(Photo courtesy of Luke Cooper)
George Floyd’s untimely death was about much more than busted policing practices.
It was an event of epic martyrdom in the fight toward equal treatment. It was a painful reminder of the questionable comments, discriminatory behavior and prejudiced belief system black people endure daily.
If we can all agree that being black is not easy, we should similarly agree that being black and being a founder is at least twice as hard. Here’s why. As an entrepreneur, one of the most challenging aspects is the constant struggle to explain how racial biases challenge your experiences, particularly with fundraising. The offenses aren’t as clear as being choked by police as George Floyd was, or hunted down as Ahmaud Arbery was, or even profiled as Christian Cooper was in Central Park by Amy Cooper. But they are there.
Nearly all of my investors are white, and most have no understanding of my background and how it shapes my thinking and decision making. Even worse, they don’t have to work to understand the full context because their hard-earned and well-deserved wealth affords them privilege. It’s a privilege that comes with a diamond-plated invite into a world where there is no need to process racial dynamics or how they play out in the context of an investment. I don’t have that luxury. My invite was not diamond, silver, or even bronze-plated, but rather encrusted with a variety of daily interactions in which failing to understand the full context can be the difference between life and death, for yourself, or your company.
I once had an investor offer $250K, shortly after saying Baltimore has the worst talent, deal pipeline, and tech ecosystem of any of the major cities. As a black man in a city that is 65% black, how should I process that? As a founder who is supposed to have a single-minded focus on growth, shouldn’t I just say thank you, pick up the check and walk away? That doesn’t have to be the way. Needless to say, I declined that much needed money. For black founders that might struggle with these decisions, or how to politely let an investor off the hook, I’ve included a copy of my original email below, with names redacted.
Not every moment is big, complicated or even clear. The majority of what you endure constitutes tiny interactions that you walk away from feeling really bad about yourself. Like when an investor spends the first 10 minutes with you talking about your height, physique or physical strength. I’m 6 feet and 195 pounds. Not that interesting.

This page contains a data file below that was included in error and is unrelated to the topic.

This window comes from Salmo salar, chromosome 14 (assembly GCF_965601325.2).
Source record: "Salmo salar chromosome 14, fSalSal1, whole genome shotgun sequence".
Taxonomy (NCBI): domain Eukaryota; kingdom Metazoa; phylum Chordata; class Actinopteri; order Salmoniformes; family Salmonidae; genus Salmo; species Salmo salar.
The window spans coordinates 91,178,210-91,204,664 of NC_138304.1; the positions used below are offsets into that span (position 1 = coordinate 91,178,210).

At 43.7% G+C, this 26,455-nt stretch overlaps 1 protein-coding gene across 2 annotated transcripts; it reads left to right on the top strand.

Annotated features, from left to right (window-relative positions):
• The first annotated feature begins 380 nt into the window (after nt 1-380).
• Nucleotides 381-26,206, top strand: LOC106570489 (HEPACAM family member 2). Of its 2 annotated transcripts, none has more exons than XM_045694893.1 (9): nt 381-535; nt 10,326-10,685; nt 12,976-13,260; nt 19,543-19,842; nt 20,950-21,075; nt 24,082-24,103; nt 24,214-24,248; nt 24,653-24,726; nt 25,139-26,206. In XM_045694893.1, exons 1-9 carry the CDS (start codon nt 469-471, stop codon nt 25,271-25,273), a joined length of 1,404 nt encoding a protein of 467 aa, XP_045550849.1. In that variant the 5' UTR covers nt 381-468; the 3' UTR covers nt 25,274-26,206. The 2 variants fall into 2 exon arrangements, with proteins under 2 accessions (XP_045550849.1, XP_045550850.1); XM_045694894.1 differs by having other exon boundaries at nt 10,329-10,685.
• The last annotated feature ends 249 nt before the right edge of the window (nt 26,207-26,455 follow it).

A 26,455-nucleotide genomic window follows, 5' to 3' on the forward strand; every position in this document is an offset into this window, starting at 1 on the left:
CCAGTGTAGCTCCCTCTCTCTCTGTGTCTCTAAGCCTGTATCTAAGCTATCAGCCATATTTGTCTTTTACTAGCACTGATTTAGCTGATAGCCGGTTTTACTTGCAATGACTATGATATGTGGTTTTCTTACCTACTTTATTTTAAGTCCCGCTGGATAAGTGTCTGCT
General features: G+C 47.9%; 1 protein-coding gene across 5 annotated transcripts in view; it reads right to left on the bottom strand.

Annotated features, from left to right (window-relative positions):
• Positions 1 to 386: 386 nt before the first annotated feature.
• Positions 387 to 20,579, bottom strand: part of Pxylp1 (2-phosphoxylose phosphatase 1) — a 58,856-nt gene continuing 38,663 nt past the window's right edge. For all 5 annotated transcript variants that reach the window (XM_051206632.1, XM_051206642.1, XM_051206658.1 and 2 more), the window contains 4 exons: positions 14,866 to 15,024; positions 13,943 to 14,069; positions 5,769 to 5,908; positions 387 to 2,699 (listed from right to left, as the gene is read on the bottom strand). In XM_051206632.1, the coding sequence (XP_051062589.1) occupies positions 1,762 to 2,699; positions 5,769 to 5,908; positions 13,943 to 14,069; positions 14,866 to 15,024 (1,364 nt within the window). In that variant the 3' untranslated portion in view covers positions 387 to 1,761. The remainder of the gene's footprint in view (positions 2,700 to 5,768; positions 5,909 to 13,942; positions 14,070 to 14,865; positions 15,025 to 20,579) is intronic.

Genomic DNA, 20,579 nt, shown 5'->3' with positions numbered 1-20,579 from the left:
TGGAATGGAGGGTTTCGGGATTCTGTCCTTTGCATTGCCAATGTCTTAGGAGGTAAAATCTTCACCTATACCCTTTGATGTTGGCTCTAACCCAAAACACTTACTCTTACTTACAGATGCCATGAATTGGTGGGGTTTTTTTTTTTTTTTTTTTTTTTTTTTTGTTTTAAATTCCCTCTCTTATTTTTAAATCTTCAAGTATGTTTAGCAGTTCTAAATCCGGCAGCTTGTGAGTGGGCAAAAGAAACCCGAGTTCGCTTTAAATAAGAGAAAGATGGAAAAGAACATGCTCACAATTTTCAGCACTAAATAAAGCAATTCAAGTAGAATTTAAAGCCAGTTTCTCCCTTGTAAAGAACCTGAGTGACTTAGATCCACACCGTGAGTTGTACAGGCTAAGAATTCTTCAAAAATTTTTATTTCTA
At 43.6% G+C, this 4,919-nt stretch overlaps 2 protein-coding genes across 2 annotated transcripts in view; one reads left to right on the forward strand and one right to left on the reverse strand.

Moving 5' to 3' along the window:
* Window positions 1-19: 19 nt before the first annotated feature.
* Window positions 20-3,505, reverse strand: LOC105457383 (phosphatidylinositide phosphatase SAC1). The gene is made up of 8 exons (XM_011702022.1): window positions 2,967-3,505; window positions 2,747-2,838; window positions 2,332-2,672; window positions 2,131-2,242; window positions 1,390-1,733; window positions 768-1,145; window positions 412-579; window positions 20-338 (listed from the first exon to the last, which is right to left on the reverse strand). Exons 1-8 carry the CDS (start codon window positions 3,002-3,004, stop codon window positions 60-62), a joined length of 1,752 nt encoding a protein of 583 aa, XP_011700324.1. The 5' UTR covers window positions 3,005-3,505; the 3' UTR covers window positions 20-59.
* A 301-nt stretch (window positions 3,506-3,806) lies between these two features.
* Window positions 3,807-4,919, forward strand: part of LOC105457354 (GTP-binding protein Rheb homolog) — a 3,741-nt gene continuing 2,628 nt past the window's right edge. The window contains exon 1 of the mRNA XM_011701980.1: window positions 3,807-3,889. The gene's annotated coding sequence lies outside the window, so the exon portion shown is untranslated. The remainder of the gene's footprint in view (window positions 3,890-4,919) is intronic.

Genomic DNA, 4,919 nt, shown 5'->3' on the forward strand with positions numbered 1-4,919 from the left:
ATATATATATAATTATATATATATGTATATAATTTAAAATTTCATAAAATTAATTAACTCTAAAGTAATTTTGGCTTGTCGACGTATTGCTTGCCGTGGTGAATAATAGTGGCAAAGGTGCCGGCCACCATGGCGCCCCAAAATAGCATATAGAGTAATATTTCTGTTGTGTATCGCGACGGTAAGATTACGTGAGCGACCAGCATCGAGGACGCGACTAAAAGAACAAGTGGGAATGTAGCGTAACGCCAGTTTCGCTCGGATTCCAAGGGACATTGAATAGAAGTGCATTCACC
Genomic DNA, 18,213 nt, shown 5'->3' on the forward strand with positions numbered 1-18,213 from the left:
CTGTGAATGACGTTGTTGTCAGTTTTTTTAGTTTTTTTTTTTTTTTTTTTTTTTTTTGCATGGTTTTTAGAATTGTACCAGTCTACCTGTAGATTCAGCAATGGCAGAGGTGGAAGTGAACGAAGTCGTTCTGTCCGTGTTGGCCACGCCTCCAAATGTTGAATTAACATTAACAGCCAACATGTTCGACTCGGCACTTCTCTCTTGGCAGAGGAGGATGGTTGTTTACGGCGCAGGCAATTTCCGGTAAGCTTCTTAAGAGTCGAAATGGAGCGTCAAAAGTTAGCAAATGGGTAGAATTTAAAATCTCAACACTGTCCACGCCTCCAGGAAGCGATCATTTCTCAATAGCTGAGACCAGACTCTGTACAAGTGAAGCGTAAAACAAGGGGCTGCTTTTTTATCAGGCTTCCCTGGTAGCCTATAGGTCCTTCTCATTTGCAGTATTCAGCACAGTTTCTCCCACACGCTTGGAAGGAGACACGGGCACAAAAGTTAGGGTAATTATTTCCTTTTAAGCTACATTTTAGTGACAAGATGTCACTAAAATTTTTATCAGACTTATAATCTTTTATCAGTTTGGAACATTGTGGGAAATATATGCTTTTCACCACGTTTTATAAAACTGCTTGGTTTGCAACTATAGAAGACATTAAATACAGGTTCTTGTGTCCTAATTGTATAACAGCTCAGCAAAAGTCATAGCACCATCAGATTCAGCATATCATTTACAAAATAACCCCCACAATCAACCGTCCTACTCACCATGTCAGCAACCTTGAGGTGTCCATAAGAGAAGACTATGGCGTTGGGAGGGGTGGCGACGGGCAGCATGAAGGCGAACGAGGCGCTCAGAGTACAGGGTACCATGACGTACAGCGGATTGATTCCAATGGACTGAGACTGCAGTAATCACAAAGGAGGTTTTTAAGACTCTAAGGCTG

And it’s not just on investor calls. When I’m out walking my beagle mix Annie and there’s a blind corner, I slow down to a crawl to make sure I don’t startle anyone that might see my brooding presence as threatening. It’s an action that most black men incorporate into their way of being because we have always known there can be a range of possible reactions. My good friend and author Wes Moore recently wrote a piece in The Washington Post on this very issue expressing how he dresses on his morning runs to avoid potential conflict.
Or, consider this last example. I founded Fixt (pronounced fixed) in 2014, and since then I’ve grown revenues by more than 300% year over year while servicing massive customers like NYPD, U.S. Cellular, Apple and AT&T. We have better margins, service quality and technology than our three closest competitors, all of which happen to be run by white males.
They have collectively raised more than $300M, while we’ve struggled mightily to raise $7.5M. It’s not because of education. I have a law degree from Syracuse University and an MBA from Babson College, which has been the top-ranked school for entrepreneurship for the past 25 years! And it’s not because I don’t have experience leading a company. My first tech venture was a cybersecurity software company, which the founders and I led to a $55M exit on a $200K investment. It should be hard to raise money. But given these facts, not this hard.
Now, surely there are valid reasons why an investor would choose an investment in one idea over another. But when the outcomes are consistently so disparate, we should all reflect, investigate and take action to fix it.
That’s what the protests are all about: Taking action. No more performative allyship. No more quick LinkedIn notes with BLM banners. No more panel discussions on what privilege means.
As a black man, an American citizen, father and founder, I have felt a range of emotions over the past few weeks. I’ve gone from excitement for a new day in which I don’t have to process racial dynamics hourly… to deep sadness that it took all of this for others to finally see us… to surprise that my 9-year-old brown boy Lucas understands this moment and is adapting well. We should be deeply concerned for the future all of our children will inherit, but we should not let that momentary fret keep us equipoised as we wait for Godot, rather reflect, investigate and take action.
I am so proud to be an entrepreneur and an American, and remain hopeful that our country will emerge from this moment united in a shared understanding of our collective failures regarding race, as well as a shared commitment to treat one another with respect, compassion and true equality.-30-
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